With that in mind, Ford called it a "huge problem" that data isn't being collected on why calls to COS are increasing.

"We could use some more insights into why people are calling more," he said. "Is someone that saw a bear in 2012 less likely to call the conservation officer service than they are now? I don’t know. That's kind of a social science question. But there are more calls being made. We've got to figure out why."

Attractants key concern

One brown bear that was destroyed by COS last year was nicknamed by the North Shore Black Bear Society "Skinny Brown Bear." The organization said the bear was spotted in the community several times and appeared to be "extremely undernourished." He eventually began sleeping near homes, prompting the organization to call COS for an assessment. Officers determined the most humane course of action was to euthanize the bear.

In a social media post, NSBBS said it believes the bear hadn't fed for weeks due to "a partial blockage in his digestive tract," which is often caused by bears eating garbage. Bears are driven by smell, the organization explained, and may swallow packaging that has food odours on it.

NSBBS says most bears are killed for finding food around homes or for entering a confined space. Reisner said more work needs to be done to reduce attractants and unnatural food sources like garbage, compost, bird feeders and untended fruit trees.

Skinny Brown Bear is seen in this photo shared by North Shore Black Bear Society. (Craig Devisser)

"It's really our responsibility as residents of bear country to really understand how to manage those attractants and what we should be doing to prevent that sort of thing from happening," she said.

"When bears are coming in and accessing those unnatural food sources, sometimes what can happen is that can lead to a report (to COS) and it can lead to enforcement. So I view that as an unnecessary bear death because it's preventable."

Ford agreed the public plays a role in preventing the deaths of bears.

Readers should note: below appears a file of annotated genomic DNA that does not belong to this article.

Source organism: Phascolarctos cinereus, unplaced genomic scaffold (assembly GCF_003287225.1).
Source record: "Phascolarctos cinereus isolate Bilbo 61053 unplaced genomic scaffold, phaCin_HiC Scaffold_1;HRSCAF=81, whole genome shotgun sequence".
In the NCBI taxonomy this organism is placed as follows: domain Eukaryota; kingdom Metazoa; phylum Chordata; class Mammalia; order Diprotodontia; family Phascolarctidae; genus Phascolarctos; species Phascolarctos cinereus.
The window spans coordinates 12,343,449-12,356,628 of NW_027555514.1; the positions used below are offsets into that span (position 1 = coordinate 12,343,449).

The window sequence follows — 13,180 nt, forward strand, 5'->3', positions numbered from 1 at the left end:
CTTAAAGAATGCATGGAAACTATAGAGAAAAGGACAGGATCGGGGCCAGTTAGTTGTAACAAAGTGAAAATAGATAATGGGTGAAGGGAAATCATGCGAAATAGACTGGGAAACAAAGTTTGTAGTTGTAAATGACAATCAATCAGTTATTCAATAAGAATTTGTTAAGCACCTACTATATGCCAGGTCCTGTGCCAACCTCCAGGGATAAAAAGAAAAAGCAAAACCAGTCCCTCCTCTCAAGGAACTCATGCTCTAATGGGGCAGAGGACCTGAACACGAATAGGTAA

"It's not necessary for people to behave irresponsibly and lead to conflicts with black bears," he said. "It's a question of what are people doing to increase the interactions, certainly the negative interactions, between bears and people. How are they doing with respect to managing attractants and food conditioning or habituating black bears."

Ford said some municipalities are working hard to manage waste and reduce attractants, but just 10 have Bear Smart status within the province. That designation is awarded when a community fulfills a set of criteria including creating a bear-human conflict management plan, implementing ongoing education and developing a bear-proof waste management plan. 

Butler explained when an officer is called about a black bear, they first try to assess what is bringing the animal to that area.

"They just don't generally walk around where there's a lot of people so we know there's generally an attractant. Then how are we going to deal with the bear safely? And that's huge," he said, adding that conservation officers' training is "constant" and includes predatory attacks, wildlife health and wildlife conflict.

While conservation officers are certainly concerned about 2023's record-breaking bear deaths, Butler believes not much can shift until attractants are better managed.

"Public safety is our utmost concern and that can't change," he said. "We're realizing until something changes in the public with the communities controlling attractants, we're still going to constantly have these issues. And just to say you can't destroy is not a solution." Top Stories